Trump Threatens to Withhold State Funding Over Mail-In Voting

His latest Twitter meltdown contained several new falsehoods. Surprise!

Michael Brochstein/ZUMA

Fight disinformation: Sign up for the free Mother Jones Daily newsletter and follow the news that matters.

President Trump threatened to halt funding in Michigan and Nevada on Wednesday over those states’ pushes to expand mail-in voting in response to the coronavirus—yet another signal that the president views efforts designed to make voting easier as a danger to his reelection bid.

In targeting the two states, Trump promoted several falsehoods: Michigan did not, as the president claimed, send voters absentee ballots; the state mailed out applications for absentee ballots. Michigan’s secretary of state, Jocelyn Benson, noted this in her response to Trump’s attack. “We sent applications, not ballots,” Benson wrote on Twitter. “Just like my GOP colleagues in Iowa, Georgia, Nebraska, and West Virginia.” 

While Nevada is sending voters absentee ballots, the move pertains only to the state’s primary. Still, Trump falsely characterized both vote-by-mail pushes as illegal, complaining that each would lead to rampant voter fraud. 

It wasn’t immediately clear to what funding Trump was referring, whether it be coronavirus relief, election assistance money, or federal distributions at large. Michigan is currently struggling with catastrophic flooding from a dam failure, which could prompt state officials to seek federal disaster relief funding.

Of course, Trump likely lacks the legal authority to carry out his threats, as such election protocols fall under state jurisdiction. But the tweets appeared to eerily echo Stanford law professor Pamela Karlan, who warned during the president’s impeachment that if Trump were not removed from office, he wouldn’t hesitate to withhold federal funding from a state in exchange for political favors. 

We've never been very good at being conservative.

And usually, that serves us well in doing the ambitious, hard-hitting journalism that you turn to Mother Jones for. But it also means we can't afford to come up short when it comes to scratching together the funds it takes to keep our team firing on all cylinders, and the truth is, we finished our budgeting cycle on June 30 about $100,000 short of our online goal.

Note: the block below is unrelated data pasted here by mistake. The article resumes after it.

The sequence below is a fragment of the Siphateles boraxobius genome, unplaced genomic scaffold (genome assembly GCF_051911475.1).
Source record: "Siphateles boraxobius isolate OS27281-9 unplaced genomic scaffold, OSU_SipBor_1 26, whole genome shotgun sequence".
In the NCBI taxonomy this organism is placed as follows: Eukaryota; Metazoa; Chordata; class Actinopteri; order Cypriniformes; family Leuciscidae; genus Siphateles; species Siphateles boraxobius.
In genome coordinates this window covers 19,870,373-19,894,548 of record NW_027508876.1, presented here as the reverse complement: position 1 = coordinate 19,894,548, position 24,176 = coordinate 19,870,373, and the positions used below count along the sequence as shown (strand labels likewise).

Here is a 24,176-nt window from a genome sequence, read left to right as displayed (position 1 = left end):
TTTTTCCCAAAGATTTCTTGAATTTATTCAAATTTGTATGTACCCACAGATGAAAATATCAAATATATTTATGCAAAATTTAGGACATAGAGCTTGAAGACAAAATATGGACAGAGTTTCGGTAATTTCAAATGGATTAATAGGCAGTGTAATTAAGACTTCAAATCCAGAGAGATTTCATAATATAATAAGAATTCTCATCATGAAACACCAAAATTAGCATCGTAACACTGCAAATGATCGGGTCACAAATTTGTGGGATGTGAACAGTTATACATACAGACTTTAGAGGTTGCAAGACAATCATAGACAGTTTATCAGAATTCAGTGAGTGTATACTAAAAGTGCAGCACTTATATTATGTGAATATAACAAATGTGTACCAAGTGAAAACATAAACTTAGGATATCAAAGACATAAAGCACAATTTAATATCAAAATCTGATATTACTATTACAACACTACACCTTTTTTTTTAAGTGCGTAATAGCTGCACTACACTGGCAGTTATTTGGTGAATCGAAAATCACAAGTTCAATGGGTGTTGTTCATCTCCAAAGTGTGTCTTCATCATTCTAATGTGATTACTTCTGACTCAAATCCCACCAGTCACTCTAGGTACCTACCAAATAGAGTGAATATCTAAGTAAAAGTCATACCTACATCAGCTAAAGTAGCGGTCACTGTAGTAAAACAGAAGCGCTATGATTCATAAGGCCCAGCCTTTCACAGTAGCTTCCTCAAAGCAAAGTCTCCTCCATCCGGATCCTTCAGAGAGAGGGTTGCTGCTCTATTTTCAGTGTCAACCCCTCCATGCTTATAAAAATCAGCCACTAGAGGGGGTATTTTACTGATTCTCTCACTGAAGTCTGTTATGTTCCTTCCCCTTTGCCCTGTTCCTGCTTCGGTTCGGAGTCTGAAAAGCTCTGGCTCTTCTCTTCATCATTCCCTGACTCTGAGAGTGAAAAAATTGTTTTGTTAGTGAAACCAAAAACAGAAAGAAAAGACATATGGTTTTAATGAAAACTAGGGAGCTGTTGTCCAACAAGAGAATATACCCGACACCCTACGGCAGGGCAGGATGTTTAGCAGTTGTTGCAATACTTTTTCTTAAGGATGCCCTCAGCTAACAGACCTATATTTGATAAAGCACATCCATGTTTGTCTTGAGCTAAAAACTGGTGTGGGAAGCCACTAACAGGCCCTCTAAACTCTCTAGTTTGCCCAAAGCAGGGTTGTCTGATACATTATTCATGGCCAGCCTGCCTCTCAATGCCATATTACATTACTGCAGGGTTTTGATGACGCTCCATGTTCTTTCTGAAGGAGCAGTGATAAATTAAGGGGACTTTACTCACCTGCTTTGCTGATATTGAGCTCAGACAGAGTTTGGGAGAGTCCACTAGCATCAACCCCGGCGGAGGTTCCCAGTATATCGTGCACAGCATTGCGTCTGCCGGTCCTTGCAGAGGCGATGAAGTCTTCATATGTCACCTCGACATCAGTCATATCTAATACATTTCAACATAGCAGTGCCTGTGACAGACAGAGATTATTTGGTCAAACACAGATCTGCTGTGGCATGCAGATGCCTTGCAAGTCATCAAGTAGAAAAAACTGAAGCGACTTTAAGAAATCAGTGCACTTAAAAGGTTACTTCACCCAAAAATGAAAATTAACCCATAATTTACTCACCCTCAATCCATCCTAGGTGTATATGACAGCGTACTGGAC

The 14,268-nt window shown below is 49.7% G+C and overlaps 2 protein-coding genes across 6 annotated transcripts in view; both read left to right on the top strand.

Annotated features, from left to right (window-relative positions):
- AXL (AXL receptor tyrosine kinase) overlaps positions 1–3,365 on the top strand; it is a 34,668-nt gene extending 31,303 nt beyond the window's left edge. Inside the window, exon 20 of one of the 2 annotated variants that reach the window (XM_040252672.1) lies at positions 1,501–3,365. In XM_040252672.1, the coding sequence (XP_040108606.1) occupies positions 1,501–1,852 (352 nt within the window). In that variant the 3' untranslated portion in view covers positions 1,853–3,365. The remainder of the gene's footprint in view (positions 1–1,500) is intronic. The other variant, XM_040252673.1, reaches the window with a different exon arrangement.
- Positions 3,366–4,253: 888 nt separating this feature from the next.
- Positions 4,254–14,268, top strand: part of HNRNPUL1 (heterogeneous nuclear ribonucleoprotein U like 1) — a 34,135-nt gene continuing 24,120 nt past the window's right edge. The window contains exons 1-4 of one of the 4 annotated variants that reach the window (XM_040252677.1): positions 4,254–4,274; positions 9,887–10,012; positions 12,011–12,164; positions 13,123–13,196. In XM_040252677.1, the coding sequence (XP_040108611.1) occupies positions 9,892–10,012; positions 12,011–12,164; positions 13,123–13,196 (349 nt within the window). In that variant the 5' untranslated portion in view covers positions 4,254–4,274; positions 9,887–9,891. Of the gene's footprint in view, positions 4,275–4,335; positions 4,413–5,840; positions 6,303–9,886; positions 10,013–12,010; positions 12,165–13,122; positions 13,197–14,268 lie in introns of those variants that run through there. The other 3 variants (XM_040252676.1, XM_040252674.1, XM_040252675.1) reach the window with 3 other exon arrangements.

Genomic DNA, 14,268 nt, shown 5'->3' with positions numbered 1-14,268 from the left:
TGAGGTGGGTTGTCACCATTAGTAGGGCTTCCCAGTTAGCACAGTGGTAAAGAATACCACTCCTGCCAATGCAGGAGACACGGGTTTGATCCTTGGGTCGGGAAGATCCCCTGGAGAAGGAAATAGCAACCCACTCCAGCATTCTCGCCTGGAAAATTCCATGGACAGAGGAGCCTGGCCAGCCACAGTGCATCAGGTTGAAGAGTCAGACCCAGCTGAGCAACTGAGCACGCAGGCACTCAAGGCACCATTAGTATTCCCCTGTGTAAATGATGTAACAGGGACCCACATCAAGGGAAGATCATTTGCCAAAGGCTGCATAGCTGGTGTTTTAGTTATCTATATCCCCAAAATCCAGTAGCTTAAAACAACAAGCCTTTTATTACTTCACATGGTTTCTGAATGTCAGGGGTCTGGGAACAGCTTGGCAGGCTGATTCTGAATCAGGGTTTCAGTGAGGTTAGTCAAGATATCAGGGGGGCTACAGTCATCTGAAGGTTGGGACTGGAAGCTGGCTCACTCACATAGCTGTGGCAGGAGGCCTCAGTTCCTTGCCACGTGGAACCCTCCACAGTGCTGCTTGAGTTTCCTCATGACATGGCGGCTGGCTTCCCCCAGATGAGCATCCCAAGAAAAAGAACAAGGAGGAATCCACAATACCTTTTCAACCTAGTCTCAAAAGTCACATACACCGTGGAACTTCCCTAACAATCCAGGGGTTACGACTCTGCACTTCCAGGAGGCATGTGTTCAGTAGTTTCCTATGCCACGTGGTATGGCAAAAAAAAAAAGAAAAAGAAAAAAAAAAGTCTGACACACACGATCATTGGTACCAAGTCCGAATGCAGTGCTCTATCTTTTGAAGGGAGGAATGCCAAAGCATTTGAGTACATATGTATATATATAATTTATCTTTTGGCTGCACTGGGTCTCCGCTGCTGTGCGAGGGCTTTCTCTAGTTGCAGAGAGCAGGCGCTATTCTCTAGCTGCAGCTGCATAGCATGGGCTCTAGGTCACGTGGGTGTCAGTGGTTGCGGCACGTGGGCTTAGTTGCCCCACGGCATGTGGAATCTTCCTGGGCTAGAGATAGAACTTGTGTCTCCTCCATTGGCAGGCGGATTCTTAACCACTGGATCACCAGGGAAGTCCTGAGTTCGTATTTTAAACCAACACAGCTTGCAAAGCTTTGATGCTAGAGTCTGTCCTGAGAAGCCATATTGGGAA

This is no time to come up short. It's time to fight like hell, as our namesake would tell us to do, for a democracy where minority rule cannot impose an extreme agenda, where facts matter, and where accountability has a chance at the polls and in the press. If you value our reporting and you can right now, please help us dig out of the $100,000 hole we're starting our new budgeting cycle in with an always-needed and always-appreciated donation today.

payment methods

We've never been very good at being conservative.

And usually, that serves us well in doing the ambitious, hard-hitting journalism that you turn to Mother Jones for. But it also means we can't afford to come up short when it comes to scratching together the funds it takes to keep our team firing on all cylinders, and the truth is, we finished our budgeting cycle on June 30 about $100,000 short of our online goal.

This is no time to come up short. It's time to fight like hell, as our namesake would tell us to do, for a democracy where minority rule cannot impose an extreme agenda, where facts matter, and where accountability has a chance at the polls and in the press. If you value our reporting and you can right now, please help us dig out of the $100,000 hole we're starting our new budgeting cycle in with an always-needed and always-appreciated donation today.

payment methods

We Recommend

Latest

Sign up for our free newsletter

Subscribe to the Mother Jones Daily to have our top stories delivered directly to your inbox.

Get our award-winning magazine

Save big on a full year of investigations, ideas, and insights.

Subscribe

Support our journalism

Help Mother Jones' reporters dig deep with a tax-deductible donation.

Donate